Owning a motorcycle is a pleasurable enjoyment for some people. For others it's purely hard work and labor. But for the majority of motorcycle owners, educating themselves on how to clean a motorcycle is an high-priority task.
Maintaining their bike's veneer is a priority because let's admit it, the only reason why we choose a cruiser is how cool their appearance makes us look and the absolute thrill of riding a shiny, new bike for the first time. It can also help keep you guarded because you’re more likely to be aware of problems such as leaks, corrosion, and worn tires while you’re cleaning.
Be ready to arm yourself with a large quantity of soft terry-cloth towels! You might be tempted to get modern clear-coats that does a great job of resisting acid rain, UV damage but using anything but a very soft towel will eventually scratch your bike. And please keep this in mind, any towel or other cleaning, polishing or waxing instrument that gets dropped on the ground should not be used until it is totally cleaned as tiny rocks or pebbles might be trapped inside which would damage your finish if you use it. Other tools recommended are a standard kitchen scrub brush, toothbrushes, paintbrushes with soft bristles, sandpaper, cotton swabs and perhaps a scouring pad. A bucket and a hose should round up your tools.
Start with a thorough prewash to rinse away grit and loosen and soften bug carcasses. Add soap to dissolve other substances (grease, sap, etc.) clinging to the surface. A lot of people use household soaps to clean their vehicles. There are issues to these products for your vehicles. First, they usually take off existing wax (but if you intend to rewax then it should not be a problem). Secondly, some dish and other household soaps can corrode aluminium which is definitely not a good look. Finally, dish soap tends to dry out paint. We also prefer a good nozzle on a hose to a pressure washer. If you use a pressure washer, do so with care or if you have the experience. The pressure can blast water past seals which can rust some of your bike parts. Bikes that have been pressure-washed usually have rusty axles because the water has emanated past the wheel-bearing seals. Keep pressure sprays away from hydraulic brake and clutch components to avoid tainting the fluid. Pressure spray should also be kept off of electrical parts, instruments, gas caps and chains. The list of parts you need to avoid is so long that pressure washers really just does not work very well, most often.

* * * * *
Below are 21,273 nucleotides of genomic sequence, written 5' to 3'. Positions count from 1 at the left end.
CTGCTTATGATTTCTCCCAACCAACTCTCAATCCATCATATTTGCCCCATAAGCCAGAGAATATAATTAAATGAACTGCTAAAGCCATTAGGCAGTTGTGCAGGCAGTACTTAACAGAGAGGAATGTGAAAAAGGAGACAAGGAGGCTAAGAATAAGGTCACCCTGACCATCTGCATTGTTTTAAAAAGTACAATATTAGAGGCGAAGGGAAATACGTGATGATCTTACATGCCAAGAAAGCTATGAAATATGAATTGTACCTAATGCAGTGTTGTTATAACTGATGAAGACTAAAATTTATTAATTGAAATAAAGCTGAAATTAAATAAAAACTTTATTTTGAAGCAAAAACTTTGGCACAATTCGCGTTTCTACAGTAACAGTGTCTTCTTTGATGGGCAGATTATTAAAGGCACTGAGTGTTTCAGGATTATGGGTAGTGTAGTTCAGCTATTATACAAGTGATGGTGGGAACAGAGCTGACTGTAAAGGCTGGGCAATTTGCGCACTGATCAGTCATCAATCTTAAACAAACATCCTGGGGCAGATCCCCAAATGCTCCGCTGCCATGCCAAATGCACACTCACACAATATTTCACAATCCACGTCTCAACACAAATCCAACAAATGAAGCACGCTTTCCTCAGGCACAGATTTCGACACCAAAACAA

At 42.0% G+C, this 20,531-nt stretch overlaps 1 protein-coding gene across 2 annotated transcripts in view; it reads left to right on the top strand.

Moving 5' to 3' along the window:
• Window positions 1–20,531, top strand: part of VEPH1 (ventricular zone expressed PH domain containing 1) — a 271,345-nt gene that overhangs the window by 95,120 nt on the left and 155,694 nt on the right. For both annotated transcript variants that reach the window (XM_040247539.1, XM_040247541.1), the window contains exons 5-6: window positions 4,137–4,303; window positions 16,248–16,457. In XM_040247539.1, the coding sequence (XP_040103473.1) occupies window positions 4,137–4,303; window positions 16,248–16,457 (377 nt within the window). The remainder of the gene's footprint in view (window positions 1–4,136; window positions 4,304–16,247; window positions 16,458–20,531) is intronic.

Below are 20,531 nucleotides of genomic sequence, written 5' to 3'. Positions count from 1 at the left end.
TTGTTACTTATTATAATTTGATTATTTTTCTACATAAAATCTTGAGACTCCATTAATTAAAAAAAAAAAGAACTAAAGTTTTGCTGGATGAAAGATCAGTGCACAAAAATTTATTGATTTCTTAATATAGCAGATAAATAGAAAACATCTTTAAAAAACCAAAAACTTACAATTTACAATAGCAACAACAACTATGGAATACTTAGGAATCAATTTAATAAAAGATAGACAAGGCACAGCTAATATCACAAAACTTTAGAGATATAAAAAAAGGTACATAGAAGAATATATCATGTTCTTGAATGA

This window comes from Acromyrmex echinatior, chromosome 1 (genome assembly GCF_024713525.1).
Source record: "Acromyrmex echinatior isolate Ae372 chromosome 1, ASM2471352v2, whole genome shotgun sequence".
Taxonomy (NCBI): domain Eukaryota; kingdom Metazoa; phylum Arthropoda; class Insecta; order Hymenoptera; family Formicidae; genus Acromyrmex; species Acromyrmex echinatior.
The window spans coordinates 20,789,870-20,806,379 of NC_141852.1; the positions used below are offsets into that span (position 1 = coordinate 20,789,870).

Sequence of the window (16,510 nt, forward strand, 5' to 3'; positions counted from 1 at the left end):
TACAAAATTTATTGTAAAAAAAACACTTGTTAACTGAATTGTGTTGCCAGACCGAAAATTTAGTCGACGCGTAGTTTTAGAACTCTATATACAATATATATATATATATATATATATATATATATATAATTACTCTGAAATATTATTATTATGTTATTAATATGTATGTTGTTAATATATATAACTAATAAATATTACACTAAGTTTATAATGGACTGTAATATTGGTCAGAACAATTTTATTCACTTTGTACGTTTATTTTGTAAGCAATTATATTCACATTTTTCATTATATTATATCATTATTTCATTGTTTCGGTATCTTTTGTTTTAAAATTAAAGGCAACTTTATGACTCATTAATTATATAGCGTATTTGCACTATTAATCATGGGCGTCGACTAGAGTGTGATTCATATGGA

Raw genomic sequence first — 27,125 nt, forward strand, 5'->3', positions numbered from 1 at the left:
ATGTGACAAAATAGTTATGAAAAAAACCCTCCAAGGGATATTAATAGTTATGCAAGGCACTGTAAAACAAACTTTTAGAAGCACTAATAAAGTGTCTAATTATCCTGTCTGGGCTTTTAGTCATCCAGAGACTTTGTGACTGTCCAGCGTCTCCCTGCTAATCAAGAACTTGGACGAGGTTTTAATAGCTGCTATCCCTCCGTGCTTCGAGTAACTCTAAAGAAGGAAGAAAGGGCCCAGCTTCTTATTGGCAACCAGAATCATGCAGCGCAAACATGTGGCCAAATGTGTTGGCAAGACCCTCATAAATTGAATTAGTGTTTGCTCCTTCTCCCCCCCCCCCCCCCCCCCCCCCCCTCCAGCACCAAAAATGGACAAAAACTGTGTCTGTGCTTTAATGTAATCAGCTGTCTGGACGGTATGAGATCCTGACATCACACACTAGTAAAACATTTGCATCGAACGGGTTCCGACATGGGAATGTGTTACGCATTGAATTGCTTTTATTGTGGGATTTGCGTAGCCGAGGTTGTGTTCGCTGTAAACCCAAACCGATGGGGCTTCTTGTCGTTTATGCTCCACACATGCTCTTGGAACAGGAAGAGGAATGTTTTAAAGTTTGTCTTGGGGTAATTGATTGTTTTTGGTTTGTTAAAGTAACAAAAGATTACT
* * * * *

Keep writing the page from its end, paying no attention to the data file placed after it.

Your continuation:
Dry it Off
Before you polish or wax, your bike should be completely dry. If this is just a basic clean-up operation, you might want to try a wax-and-dry product which applies a light wax while you wipe the bike dry. You can choose from a variety of drying methods. A chamois does a good job of drying without streaks, but these may strip away some of the original waxes. That soft towel doesn't soak up water quite as aggressively but it will probably be much more gentler on your veneer. Some people like to use an air compressor to blow water out of the crevices, which is quick and effective. Unfortunately many compressor tanks have oil or dirty moisture in them. You can opt for a hair dryer too!
When your bike is finally clean and dry, look your paint job over and run your fingers across them. If you neither see nor feel any deformity, go ahead and apply wax! If the paint has lost its sheen or has a flaw, you will need to polish it or apply some other surface treatment before you wax which may require some elbow grease, but if you choose and apply the products properly, you can get a finish that is as good as new. And here's the part where the soft towels come in handy, cut or fold them into small squares, and switch to a fresh surface whenever the one you are using gets dirty.
Your bike totally needs wax for that ultra sheen and style. Apply wax to any visible surface. On hidden surfaces, a protectant offers equal or better protection. No matter which wax you're going to use, the idea is that it gives your paint a clear layer that adds sheen, protects the paint, and is less likely to let dirt and other unattractive elements stick to it. Removing excess wax can be the bigger part of the job, especially if it has creeped into the nooks and crevices. This is easiest if it is still fresh and hasn't hardened. Excess wax isn't a problem if it's out of sight, though, it could just work as a thicker barricade to corrosion.